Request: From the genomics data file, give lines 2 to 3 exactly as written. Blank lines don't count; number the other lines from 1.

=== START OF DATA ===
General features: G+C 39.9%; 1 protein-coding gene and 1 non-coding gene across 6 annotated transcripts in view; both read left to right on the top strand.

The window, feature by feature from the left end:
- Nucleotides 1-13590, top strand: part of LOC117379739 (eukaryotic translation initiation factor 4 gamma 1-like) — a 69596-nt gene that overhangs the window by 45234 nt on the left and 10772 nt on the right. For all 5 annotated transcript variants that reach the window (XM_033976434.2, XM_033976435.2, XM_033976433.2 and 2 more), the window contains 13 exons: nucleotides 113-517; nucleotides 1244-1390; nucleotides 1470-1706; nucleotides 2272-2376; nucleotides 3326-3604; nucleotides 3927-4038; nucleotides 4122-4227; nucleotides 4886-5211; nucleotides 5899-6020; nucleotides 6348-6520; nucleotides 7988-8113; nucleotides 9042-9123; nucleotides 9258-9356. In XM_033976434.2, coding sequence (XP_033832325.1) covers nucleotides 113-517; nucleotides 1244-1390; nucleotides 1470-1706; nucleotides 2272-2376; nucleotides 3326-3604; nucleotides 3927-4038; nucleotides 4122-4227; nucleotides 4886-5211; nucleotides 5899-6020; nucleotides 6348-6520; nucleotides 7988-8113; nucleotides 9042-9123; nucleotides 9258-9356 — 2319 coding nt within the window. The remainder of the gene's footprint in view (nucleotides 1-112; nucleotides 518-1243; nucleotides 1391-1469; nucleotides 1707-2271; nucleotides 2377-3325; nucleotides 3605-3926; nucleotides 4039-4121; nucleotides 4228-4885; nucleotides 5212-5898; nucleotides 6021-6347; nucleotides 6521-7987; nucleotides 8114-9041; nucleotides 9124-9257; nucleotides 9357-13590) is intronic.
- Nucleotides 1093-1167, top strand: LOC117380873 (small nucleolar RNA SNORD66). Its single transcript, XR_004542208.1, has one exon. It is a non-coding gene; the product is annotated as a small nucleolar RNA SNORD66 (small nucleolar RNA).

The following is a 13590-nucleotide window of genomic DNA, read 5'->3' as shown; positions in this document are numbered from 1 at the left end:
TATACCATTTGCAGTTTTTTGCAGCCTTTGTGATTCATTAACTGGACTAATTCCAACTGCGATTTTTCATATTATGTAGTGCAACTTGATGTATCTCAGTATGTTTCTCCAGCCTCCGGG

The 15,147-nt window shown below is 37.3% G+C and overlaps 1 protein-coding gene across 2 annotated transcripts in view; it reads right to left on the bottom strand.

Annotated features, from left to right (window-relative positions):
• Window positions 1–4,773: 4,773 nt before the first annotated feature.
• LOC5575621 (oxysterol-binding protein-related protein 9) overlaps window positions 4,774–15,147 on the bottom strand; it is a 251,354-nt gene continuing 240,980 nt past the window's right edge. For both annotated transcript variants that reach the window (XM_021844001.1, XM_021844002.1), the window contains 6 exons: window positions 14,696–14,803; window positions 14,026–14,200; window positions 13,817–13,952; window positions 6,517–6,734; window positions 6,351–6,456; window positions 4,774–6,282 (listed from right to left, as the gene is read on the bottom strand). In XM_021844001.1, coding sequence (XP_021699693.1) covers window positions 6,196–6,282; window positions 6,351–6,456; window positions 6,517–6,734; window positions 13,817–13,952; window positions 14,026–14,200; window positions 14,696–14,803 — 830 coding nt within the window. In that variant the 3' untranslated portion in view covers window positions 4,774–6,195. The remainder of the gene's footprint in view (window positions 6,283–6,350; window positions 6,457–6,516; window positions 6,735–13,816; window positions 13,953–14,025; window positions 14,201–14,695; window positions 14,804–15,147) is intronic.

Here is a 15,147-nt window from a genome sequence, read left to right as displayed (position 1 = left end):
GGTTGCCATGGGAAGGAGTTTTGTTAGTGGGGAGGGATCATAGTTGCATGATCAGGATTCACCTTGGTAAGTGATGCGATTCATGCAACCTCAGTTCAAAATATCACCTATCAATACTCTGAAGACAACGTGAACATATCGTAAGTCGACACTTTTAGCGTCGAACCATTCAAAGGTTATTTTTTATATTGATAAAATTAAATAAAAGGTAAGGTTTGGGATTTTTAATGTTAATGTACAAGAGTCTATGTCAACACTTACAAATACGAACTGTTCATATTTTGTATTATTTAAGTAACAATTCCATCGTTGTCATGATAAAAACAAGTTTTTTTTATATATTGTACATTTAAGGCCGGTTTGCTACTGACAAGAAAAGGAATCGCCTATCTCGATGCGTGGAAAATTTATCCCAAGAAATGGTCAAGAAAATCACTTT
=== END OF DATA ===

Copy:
The window, feature by feature from the left end:
- Nucleotides 1-13590, top strand: part of LOC117379739 (eukaryotic translation initiation factor 4 gamma 1-like) — a 69596-nt gene that overhangs the window by 45234 nt on the left and 10772 nt on the right. For all 5 annotated transcript variants that reach the window (XM_033976434.2, XM_033976435.2, XM_033976433.2 and 2 more), the window contains 13 exons: nucleotides 113-517; nucleotides 1244-1390; nucleotides 1470-1706; nucleotides 2272-2376; nucleotides 3326-3604; nucleotides 3927-4038; nucleotides 4122-4227; nucleotides 4886-5211; nucleotides 5899-6020; nucleotides 6348-6520; nucleotides 7988-8113; nucleotides 9042-9123; nucleotides 9258-9356. In XM_033976434.2, coding sequence (XP_033832325.1) covers nucleotides 113-517; nucleotides 1244-1390; nucleotides 1470-1706; nucleotides 2272-2376; nucleotides 3326-3604; nucleotides 3927-4038; nucleotides 4122-4227; nucleotides 4886-5211; nucleotides 5899-6020; nucleotides 6348-6520; nucleotides 7988-8113; nucleotides 9042-9123; nucleotides 9258-9356 — 2319 coding nt within the window. The remainder of the gene's footprint in view (nucleotides 1-112; nucleotides 518-1243; nucleotides 1391-1469; nucleotides 1707-2271; nucleotides 2377-3325; nucleotides 3605-3926; nucleotides 4039-4121; nucleotides 4228-4885; nucleotides 5212-5898; nucleotides 6021-6347; nucleotides 6521-7987; nucleotides 8114-9041; nucleotides 9124-9257; nucleotides 9357-13590) is intronic.